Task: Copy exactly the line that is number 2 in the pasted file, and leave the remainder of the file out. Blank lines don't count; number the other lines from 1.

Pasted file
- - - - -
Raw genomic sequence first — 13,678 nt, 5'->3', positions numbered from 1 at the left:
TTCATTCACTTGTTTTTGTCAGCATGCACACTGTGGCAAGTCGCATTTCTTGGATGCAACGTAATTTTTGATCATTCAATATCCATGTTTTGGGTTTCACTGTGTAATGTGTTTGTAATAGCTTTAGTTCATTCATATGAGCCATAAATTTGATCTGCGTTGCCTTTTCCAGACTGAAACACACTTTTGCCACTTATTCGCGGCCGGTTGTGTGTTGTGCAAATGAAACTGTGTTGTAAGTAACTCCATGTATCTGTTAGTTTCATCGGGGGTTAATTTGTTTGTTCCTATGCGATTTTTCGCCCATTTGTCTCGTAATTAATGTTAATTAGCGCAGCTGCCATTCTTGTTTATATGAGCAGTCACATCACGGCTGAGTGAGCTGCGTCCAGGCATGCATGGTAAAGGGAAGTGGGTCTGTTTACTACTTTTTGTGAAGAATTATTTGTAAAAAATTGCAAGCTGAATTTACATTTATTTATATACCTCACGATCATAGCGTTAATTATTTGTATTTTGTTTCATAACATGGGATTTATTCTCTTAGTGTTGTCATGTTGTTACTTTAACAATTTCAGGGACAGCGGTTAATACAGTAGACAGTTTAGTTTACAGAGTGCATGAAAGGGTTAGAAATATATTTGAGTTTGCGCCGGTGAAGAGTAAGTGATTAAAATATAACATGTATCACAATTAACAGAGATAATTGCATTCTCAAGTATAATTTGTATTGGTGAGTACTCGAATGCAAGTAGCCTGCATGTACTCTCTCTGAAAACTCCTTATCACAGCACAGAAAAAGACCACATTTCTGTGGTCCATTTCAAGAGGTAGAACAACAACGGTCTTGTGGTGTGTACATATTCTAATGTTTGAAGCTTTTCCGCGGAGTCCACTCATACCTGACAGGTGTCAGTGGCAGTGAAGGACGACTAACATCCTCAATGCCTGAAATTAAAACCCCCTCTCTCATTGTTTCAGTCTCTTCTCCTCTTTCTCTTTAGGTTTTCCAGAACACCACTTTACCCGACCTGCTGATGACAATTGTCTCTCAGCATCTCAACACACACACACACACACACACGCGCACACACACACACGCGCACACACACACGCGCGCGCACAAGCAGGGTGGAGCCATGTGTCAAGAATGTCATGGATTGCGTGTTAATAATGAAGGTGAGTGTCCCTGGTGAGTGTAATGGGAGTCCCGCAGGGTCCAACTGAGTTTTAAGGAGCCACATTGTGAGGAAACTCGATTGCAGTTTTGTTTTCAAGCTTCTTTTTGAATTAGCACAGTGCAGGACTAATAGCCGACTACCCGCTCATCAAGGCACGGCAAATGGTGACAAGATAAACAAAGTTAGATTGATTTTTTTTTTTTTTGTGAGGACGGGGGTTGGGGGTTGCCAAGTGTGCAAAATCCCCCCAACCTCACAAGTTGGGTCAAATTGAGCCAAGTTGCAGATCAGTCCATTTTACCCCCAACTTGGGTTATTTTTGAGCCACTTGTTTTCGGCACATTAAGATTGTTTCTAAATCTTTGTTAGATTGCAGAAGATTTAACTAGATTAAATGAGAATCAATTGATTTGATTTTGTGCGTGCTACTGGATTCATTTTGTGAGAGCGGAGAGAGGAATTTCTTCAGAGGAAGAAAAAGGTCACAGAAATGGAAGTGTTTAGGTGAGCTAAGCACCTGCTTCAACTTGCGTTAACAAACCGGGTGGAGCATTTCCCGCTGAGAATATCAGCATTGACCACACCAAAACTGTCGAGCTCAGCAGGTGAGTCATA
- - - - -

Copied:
TTCATTCACTTGTTTTTGTCAGCATGCACACTGTGGCAAGTCGCATTTCTTGGATGCAACGTAATTTTTGATCATTCAATATCCATGTTTTGGGTTTCACTGTGTAATGTGTTTGTAATAGCTTTAGTTCATTCATATGAGCCATAAATTTGATCTGCGTTGCCTTTTCCAGACTGAAACACACTTTTGCCACTTATTCGCGGCCGGTTGTGTGTTGTGCAAATGAAACTGTGTTGTAAGTAACTCCATGTATCTGTTAGTTTCATCGGGGGTTAATTTGTTTGTTCCTATGCGATTTTTCGCCCATTTGTCTCGTAATTAATGTTAATTAGCGCAGCTGCCATTCTTGTTTATATGAGCAGTCACATCACGGCTGAGTGAGCTGCGTCCAGGCATGCATGGTAAAGGGAAGTGGGTCTGTTTACTACTTTTTGTGAAGAATTATTTGTAAAAAATTGCAAGCTGAATTTACATTTATTTATATACCTCACGATCATAGCGTTAATTATTTGTATTTTGTTTCATAACATGGGATTTATTCTCTTAGTGTTGTCATGTTGTTACTTTAACAATTTCAGGGACAGCGGTTAATACAGTAGACAGTTTAGTTTACAGAGTGCATGAAAGGGTTAGAAATATATTTGAGTTTGCGCCGGTGAAGAGTAAGTGATTAAAATATAACATGTATCACAATTAACAGAGATAATTGCATTCTCAAGTATAATTTGTATTGGTGAGTACTCGAATGCAAGTAGCCTGCATGTACTCTCTCTGAAAACTCCTTATCACAGCACAGAAAAAGACCACATTTCTGTGGTCCATTTCAAGAGGTAGAACAACAACGGTCTTGTGGTGTGTACATATTCTAATGTTTGAAGCTTTTCCGCGGAGTCCACTCATACCTGACAGGTGTCAGTGGCAGTGAAGGACGACTAACATCCTCAATGCCTGAAATTAAAACCCCCTCTCTCATTGTTTCAGTCTCTTCTCCTCTTTCTCTTTAGGTTTTCCAGAACACCACTTTACCCGACCTGCTGATGACAATTGTCTCTCAGCATCTCAACACACACACACACACACACACGCGCACACACACACACGCGCACACACACACGCGCGCGCACAAGCAGGGTGGAGCCATGTGTCAAGAATGTCATGGATTGCGTGTTAATAATGAAGGTGAGTGTCCCTGGTGAGTGTAATGGGAGTCCCGCAGGGTCCAACTGAGTTTTAAGGAGCCACATTGTGAGGAAACTCGATTGCAGTTTTGTTTTCAAGCTTCTTTTTGAATTAGCACAGTGCAGGACTAATAGCCGACTACCCGCTCATCAAGGCACGGCAAATGGTGACAAGATAAACAAAGTTAGATTGATTTTTTTTTTTTTTGTGAGGACGGGGGTTGGGGGTTGCCAAGTGTGCAAAATCCCCCCAACCTCACAAGTTGGGTCAAATTGAGCCAAGTTGCAGATCAGTCCATTTTACCCCCAACTTGGGTTATTTTTGAGCCACTTGTTTTCGGCACATTAAGATTGTTTCTAAATCTTTGTTAGATTGCAGAAGATTTAACTAGATTAAATGAGAATCAATTGATTTGATTTTGTGCGTGCTACTGGATTCATTTTGTGAGAGCGGAGAGAGGAATTTCTTCAGAGGAAGAAAAAGGTCACAGAAATGGAAGTGTTTAGGTGAGCTAAGCACCTGCTTCAACTTGCGTTAACAAACCGGGTGGAGCATTTCCCGCTGAGAATATCAGCATTGACCACACCAAAACTGTCGAGCTCAGCAGGTGAGTCATA